To understand why sticking a “CS” badge on a downgraded M4 GTS (or a slightly upgraded M4 with the Competition Package, depending on how you look at it) makes no sense, you have to know what the original BMW CS model was.
In the early ’60s, BMW introduced the New Class sedans — just the next generation of BMW’s architecture and design. The 2000 was simply the base model with the larger engine, and the 2000 C and 2000CS were the coupe versions. Compared to BMW’s lineup today, it was basically the 440i. The 2000CS wasn’t anything special. Granted, it was a widely adored car for its baseline handling; the track-honed lightweight special that BMW would later develop based on the 2000CS was the 3.0 CSL — an M car before there was such a thing.
So why is BMW using the CS badging on a slightly upgraded M4? The classic car market. Original BMW 2000 CSs and 3.0 CSs are incredibly desirable at the moment because (1) they’re widely accepted as desperately pretty, charming cars, and (2) they were two of the best-handling cars in their class, if not the best. BMW is simply playing to that heritage — a heritage that has nothing to do with high-performance track cars — and making money off of a vintage naming scheme.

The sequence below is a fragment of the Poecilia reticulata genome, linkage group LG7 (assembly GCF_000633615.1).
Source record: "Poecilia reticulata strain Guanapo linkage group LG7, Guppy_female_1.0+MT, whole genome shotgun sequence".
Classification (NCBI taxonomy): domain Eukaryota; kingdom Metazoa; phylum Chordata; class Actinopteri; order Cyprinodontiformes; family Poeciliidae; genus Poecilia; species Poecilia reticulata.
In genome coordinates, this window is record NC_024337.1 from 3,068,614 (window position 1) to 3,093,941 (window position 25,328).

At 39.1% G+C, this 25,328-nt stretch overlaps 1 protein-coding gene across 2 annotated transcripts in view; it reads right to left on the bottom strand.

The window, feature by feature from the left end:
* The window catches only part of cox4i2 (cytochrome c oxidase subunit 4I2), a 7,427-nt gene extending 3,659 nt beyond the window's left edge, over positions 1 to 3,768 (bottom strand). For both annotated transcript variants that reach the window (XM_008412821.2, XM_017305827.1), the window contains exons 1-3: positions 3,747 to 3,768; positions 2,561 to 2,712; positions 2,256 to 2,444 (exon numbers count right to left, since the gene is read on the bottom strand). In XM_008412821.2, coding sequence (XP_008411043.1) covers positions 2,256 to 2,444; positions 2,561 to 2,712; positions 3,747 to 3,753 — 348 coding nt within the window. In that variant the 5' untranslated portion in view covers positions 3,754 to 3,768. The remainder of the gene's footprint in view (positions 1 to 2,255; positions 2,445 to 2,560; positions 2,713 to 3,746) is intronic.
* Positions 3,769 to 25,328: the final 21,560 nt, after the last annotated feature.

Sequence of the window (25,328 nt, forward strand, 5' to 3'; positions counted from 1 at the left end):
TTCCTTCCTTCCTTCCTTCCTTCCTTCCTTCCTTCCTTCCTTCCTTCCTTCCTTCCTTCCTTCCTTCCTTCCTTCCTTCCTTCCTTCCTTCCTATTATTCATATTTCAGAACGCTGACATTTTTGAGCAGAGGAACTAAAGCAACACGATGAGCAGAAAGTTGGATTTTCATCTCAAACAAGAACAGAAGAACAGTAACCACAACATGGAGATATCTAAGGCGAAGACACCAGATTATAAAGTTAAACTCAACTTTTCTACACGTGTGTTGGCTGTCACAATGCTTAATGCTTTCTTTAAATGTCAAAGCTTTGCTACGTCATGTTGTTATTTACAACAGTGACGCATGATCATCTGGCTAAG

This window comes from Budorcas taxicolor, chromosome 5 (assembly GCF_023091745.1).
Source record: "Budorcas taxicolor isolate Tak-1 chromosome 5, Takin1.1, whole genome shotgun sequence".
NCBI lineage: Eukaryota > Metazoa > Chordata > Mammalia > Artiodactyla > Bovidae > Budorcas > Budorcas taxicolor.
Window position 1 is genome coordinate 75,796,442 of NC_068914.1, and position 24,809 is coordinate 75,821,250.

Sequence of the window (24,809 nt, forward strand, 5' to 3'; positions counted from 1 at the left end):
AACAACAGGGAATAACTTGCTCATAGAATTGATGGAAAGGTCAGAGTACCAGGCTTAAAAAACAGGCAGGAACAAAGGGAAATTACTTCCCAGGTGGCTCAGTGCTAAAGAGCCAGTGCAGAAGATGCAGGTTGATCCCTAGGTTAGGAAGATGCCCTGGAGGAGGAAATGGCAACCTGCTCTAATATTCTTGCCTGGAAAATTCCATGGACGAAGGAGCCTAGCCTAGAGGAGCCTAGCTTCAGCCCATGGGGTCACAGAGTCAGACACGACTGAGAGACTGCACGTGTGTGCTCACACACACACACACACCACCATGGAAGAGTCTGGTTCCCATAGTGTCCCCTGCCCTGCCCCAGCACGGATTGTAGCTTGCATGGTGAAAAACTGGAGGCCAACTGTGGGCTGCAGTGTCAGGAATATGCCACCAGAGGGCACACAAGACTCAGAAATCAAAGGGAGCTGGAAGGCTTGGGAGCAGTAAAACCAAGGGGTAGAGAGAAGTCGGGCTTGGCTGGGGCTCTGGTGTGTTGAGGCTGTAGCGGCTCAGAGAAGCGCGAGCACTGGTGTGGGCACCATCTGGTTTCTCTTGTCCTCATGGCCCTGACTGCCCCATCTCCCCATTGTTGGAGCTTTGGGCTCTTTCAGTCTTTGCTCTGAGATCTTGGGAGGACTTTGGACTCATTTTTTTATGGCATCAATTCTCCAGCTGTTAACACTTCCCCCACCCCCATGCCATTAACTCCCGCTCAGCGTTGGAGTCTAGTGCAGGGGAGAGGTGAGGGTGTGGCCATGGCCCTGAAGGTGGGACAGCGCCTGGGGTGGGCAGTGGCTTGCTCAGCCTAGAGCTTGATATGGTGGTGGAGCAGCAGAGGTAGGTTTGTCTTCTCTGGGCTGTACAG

I have no doubt the M4 CS will be a great middle ground between the base M4 and the hardcore GTS, but will it be worth the inevitable price hike over the base M4 for 29 more horsepower and suspension that, as BMW puts it, “largely mirrors that of the M4 with Competition Package?”
BMW clearly knows M badges help sell its cars; it’s what made them famous. But now that the M4 GTS has been sold out, and there’s still a demand for a top-of-the-line “special” BMW and the “regular” M4 isn’t special enough now (I guess?), the iconic “CS” lettering has made its way back to BMW nameplates. Maybe it’s because they ran out of places to put M badging, or BMW tried “M4 M” and it didn’t look quite right. Or maybe BMW just needs to be called on its bullshit.
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